London-based designers Tino Seubert and Theodora Alfredsdottir combined wavy, moulded plywood with off-the-shelf aluminium tubes to create this modular lighting collection.
Seubert and Alfredsdottir based the design of the Corrugation Lights on techniques used to manufacture some of the most recognisable examples of midcentury furniture.
In particular, the designers explored the process of moulding plywood veneer, which was used by many postwar designers to create furniture with curved, organically inspired forms.
"The collection takes veneer forming as a starting point – a process that requires skilled craftsmanship, which was introduced to the furniture world by design names like Alvar Aalto and the Eameses – and pairs it with off-the-shelf aluminium tubes," the duo explained.
"[This creates] a snug fit where the hard, powder-coated metal meets the soft, wavy wood and gives the pieces a pleasant contrast."The series of suspension lights and wall-mounted sconces feature wiggly plywood elements that enclose the metal tubes. A simple frosted bulb projecting from the base of the tubes provides the illumination.
When used together in pairs, the moulded wooden pieces form a single unit that can be attached to the wall and used as a simple sconce.Additional sections can be fixed to the wall to act as a bridging element connecting multiple sconces. This offers the potential to create fixtures that span entire walls.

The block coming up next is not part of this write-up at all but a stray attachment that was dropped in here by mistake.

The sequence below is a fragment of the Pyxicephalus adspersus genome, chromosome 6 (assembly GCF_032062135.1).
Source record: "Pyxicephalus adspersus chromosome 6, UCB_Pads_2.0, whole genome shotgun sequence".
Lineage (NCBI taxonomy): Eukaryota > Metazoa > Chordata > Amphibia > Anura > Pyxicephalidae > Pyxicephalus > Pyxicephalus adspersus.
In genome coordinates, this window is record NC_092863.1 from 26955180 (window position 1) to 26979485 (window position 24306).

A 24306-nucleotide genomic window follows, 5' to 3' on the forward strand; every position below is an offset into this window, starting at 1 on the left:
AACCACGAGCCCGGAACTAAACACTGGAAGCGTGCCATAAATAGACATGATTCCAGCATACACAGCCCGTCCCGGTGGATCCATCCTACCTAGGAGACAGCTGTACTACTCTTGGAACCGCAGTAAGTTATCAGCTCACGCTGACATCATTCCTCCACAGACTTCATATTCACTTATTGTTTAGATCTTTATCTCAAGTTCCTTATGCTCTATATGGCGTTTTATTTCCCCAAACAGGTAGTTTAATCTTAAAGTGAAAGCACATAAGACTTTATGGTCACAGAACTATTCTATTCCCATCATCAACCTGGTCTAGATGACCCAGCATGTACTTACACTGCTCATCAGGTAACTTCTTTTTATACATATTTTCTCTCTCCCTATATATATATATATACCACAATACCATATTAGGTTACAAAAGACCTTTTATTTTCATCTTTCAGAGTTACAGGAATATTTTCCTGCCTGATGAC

The wooden forms can also be combined linearly to make suspension lamps that can incorporate any number of light fittings.
The aluminium tubes come in a range of five colours, and the ash veneer can be lacquered to match these hues or left in its natural finish.Seubert and Alfredsdottir both studied on the Design Products course at the Royal College of Art and now share a studio in east London, which prompted them to collaborate on this first project together.
German-born Seubert studied in Bolzano and Paris before moving to London. His work focuses on material experimentation and is inspired by history and contemporary art.Seubert's previous projects include a stool made from standard anodised-aluminium profiles with a hand-woven wicker seat, and a pencil tray with a fluted interior.
The designer recently updated his Anodised Wicker collection by adding new finishes, including a grey that references the metal's industrial character and a more luxurious mirror-polished version.Theodora Alfredsdottir studied at the Iceland Academy of the Arts in her home country before coming to London.
Her products often attempt to communicate something about how they are made. This is the case with her stackable Mould side tables, which are made from ceramics using a single mould."The project studies if achieving uniqueness within a standardised process can add value to the final outcome," Alfredsdottir explained.
"A mould that consists of three parts in shapes based on a square, triangle and circle can be stacked differently each time a new piece is cast, which results in all unique pieces."The moulds can be used to slip cast or press-mould ceramics, resulting in unique forms that are topped with a piece of glass to create a functioning table.
At the 2016 edition of the DesignMarch event held in Iceland, the designer exhibited a dining set intended to highlight the properties of feldspar – the world's most abundant mineral.